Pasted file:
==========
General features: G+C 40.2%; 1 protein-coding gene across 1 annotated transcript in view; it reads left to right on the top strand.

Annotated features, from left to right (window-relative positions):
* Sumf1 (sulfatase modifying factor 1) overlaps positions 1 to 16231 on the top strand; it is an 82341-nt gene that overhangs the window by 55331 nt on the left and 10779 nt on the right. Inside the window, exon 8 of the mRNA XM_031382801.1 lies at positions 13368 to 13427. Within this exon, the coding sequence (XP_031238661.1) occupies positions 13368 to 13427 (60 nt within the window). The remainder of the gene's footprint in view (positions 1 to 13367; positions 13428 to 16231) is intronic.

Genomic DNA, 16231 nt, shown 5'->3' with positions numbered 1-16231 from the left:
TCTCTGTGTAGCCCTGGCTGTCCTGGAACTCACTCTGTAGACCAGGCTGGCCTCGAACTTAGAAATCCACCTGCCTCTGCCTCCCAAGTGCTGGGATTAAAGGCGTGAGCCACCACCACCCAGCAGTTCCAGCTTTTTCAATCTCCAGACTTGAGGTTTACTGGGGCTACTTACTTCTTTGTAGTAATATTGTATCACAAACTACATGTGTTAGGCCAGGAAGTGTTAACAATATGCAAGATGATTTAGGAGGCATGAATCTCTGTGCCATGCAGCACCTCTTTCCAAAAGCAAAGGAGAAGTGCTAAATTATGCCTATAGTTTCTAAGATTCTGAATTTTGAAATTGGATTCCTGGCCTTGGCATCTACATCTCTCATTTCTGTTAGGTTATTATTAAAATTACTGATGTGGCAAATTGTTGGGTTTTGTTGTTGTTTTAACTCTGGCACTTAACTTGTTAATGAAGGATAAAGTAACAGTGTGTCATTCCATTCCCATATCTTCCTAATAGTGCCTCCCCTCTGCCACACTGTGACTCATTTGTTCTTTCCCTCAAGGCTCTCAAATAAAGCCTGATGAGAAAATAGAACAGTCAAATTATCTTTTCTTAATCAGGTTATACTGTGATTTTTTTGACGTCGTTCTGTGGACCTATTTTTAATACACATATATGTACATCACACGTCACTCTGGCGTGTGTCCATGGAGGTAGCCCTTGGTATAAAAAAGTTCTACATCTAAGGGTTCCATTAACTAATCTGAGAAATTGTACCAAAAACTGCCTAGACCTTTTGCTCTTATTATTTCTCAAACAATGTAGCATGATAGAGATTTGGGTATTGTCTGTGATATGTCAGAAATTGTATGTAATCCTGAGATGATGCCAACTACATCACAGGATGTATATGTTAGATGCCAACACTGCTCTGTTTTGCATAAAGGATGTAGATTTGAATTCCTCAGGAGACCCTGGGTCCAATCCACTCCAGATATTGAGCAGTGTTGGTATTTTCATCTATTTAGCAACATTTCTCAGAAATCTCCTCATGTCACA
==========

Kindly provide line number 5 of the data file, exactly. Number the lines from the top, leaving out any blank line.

TCTCTGTGTAGCCCTGGCTGTCCTGGAACTCACTCTGTAGACCAGGCTGGCCTCGAACTTAGAAATCCACCTGCCTCTGCCTCCCAAGTGCTGGGATTAAAGGCGTGAGCCACCACCACCCAGCAGTTCCAGCTTTTTCAATCTCCAGACTTGAGGTTTACTGGGGCTACTTACTTCTTTGTAGTAATATTGTATCACAAACTACATGTGTTAGGCCAGGAAGTGTTAACAATATGCAAGATGATTTAGGAGGCATGAATCTCTGTGCCATGCAGCACCTCTTTCCAAAAGCAAAGGAGAAGTGCTAAATTATGCCTATAGTTTCTAAGATTCTGAATTTTGAAATTGGATTCCTGGCCTTGGCATCTACATCTCTCATTTCTGTTAGGTTATTATTAAAATTACTGATGTGGCAAATTGTTGGGTTTTGTTGTTGTTTTAACTCTGGCACTTAACTTGTTAATGAAGGATAAAGTAACAGTGTGTCATTCCATTCCCATATCTTCCTAATAGTGCCTCCCCTCTGCCACACTGTGACTCATTTGTTCTTTCCCTCAAGGCTCTCAAATAAAGCCTGATGAGAAAATAGAACAGTCAAATTATCTTTTCTTAATCAGGTTATACTGTGATTTTTTTGACGTCGTTCTGTGGACCTATTTTTAATACACATATATGTACATCACACGTCACTCTGGCGTGTGTCCATGGAGGTAGCCCTTGGTATAAAAAAGTTCTACATCTAAGGGTTCCATTAACTAATCTGAGAAATTGTACCAAAAACTGCCTAGACCTTTTGCTCTTATTATTTCTCAAACAATGTAGCATGATAGAGATTTGGGTATTGTCTGTGATATGTCAGAAATTGTATGTAATCCTGAGATGATGCCAACTACATCACAGGATGTATATGTTAGATGCCAACACTGCTCTGTTTTGCATAAAGGATGTAGATTTGAATTCCTCAGGAGACCCTGGGTCCAATCCACTCCAGATATTGAGCAGTGTTGGTATTTTCATCTATTTAGCAACATTTCTCAGAAATCTCCTCATGTCACA